An Analysis of Dilemma Argument in Buddhist Philosophy’s View

Naowarat Panwilai, Tanet Panhuaphai

Abstract


Buddhist‘s Dilemma is one of the difficult problems which is forced the answerers to choose between two horns by the characters of those defenses. If one chooses first horn then the answer will immediately against the latter horn. Buddhist’s Dilemmas are often composed by non-Buddhists ascetics for debating with the Buddha and his followers. It is found that most problems have sprung from the fallacy of false dilemma. So that, there is the third horn in Buddhist philosophy to avoid those two horns and this is called four ways of answering questions (byākaraṇa 4) and another arguments to support the defenses.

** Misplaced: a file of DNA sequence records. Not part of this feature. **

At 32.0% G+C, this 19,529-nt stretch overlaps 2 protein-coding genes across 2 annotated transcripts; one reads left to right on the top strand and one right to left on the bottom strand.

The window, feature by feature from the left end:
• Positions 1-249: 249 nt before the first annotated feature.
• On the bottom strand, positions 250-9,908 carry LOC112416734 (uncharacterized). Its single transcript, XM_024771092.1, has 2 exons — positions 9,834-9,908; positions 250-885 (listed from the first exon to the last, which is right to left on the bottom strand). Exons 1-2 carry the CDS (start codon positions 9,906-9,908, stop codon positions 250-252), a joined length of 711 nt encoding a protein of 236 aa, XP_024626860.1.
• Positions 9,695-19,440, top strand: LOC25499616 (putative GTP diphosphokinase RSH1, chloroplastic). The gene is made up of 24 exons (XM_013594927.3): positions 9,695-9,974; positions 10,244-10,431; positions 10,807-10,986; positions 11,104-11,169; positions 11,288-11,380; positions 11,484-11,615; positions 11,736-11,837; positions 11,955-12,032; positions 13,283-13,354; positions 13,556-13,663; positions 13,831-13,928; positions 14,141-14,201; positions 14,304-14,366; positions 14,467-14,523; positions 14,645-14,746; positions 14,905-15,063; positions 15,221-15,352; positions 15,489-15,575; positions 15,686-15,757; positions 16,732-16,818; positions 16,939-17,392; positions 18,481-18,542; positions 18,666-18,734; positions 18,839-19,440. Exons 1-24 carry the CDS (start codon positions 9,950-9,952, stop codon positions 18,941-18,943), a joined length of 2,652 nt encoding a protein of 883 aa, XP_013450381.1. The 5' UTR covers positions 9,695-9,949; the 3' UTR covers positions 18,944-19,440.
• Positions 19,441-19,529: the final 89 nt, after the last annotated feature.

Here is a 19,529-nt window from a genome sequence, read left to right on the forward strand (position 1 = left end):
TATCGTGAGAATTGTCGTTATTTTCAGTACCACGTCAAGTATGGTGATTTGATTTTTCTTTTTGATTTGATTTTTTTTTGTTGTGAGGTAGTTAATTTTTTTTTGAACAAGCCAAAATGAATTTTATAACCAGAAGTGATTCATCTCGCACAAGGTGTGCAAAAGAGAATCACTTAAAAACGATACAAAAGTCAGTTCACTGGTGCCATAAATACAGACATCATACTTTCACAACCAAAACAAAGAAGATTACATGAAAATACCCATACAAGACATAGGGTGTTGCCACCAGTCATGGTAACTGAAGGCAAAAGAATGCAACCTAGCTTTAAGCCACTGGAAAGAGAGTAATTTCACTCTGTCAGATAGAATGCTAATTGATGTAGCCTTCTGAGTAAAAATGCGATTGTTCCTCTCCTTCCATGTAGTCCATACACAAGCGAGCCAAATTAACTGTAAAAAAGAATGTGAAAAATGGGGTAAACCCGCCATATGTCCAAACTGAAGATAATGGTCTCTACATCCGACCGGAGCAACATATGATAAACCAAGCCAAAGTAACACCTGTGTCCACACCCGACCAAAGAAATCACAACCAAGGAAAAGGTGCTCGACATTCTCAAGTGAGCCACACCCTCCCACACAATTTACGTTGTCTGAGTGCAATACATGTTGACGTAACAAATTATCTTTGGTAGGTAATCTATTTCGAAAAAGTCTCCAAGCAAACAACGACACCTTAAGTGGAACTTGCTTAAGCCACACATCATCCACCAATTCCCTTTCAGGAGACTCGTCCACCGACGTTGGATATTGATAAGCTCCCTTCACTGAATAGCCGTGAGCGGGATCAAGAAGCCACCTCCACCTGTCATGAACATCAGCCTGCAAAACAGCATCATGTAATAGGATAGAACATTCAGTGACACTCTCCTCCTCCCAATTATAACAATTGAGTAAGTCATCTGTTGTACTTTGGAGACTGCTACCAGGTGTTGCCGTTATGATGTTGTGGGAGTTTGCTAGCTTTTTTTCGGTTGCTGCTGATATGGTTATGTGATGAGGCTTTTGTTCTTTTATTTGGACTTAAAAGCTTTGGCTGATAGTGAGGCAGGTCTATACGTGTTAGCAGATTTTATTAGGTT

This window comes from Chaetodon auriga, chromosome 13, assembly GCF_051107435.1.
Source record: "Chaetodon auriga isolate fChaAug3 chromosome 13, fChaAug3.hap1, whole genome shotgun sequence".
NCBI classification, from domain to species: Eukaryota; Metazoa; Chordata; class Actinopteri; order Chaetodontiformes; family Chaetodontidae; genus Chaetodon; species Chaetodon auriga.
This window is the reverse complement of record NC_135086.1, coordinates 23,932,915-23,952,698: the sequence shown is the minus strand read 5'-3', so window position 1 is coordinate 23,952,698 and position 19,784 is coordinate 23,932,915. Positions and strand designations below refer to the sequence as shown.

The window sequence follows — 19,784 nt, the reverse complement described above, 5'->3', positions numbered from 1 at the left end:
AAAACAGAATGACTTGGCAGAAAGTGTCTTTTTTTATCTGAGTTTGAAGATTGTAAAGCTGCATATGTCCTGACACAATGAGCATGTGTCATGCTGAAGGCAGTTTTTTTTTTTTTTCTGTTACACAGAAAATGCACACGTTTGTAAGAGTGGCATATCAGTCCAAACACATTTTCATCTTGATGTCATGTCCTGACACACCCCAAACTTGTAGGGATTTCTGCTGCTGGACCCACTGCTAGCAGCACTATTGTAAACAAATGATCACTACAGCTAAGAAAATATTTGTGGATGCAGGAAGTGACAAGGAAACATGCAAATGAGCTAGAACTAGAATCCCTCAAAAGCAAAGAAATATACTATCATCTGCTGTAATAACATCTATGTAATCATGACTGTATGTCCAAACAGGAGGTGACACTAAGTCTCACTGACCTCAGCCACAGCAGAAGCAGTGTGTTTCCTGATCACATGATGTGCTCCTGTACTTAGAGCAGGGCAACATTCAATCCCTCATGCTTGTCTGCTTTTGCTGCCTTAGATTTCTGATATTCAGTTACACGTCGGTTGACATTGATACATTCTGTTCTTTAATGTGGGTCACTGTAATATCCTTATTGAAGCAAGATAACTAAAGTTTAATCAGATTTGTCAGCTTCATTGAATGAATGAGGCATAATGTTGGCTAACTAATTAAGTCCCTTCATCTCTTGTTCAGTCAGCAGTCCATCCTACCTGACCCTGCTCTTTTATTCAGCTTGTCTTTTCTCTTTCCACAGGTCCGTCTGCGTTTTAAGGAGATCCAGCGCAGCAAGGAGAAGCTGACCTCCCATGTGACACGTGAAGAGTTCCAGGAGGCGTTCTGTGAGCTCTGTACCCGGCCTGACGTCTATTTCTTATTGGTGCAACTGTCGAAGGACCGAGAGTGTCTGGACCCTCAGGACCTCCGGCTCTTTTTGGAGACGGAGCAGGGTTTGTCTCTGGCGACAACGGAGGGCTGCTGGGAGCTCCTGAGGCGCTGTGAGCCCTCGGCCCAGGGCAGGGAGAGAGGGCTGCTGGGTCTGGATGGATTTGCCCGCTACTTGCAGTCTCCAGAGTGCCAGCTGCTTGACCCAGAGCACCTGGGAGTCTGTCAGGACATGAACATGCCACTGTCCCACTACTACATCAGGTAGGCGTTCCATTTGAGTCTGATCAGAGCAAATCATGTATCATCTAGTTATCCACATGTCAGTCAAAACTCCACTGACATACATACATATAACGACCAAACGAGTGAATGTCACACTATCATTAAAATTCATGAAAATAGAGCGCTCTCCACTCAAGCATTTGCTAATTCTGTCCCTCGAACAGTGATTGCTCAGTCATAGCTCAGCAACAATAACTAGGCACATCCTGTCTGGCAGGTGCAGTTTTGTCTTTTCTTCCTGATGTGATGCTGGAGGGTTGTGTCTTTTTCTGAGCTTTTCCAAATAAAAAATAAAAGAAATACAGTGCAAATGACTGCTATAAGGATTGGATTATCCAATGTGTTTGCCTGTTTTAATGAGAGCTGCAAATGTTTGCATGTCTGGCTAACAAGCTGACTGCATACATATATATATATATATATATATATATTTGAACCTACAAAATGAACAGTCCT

It is found that in Buddhist philosophy, vibhajjabyākaraṇa is used as basic method to attack the simple Dilemma in Buddhism such as in the case of the questions about Buddhist ethics. Additionally, the complex dilemma such as the combination of the question between Buddhist metaphysics and ethics are often used more than one method to attack them such as paṭipucchā byākaraṇa (requiring a counter questions), vibhajjabyākaraṇa (requiring explanation) and analogy argument are used together.


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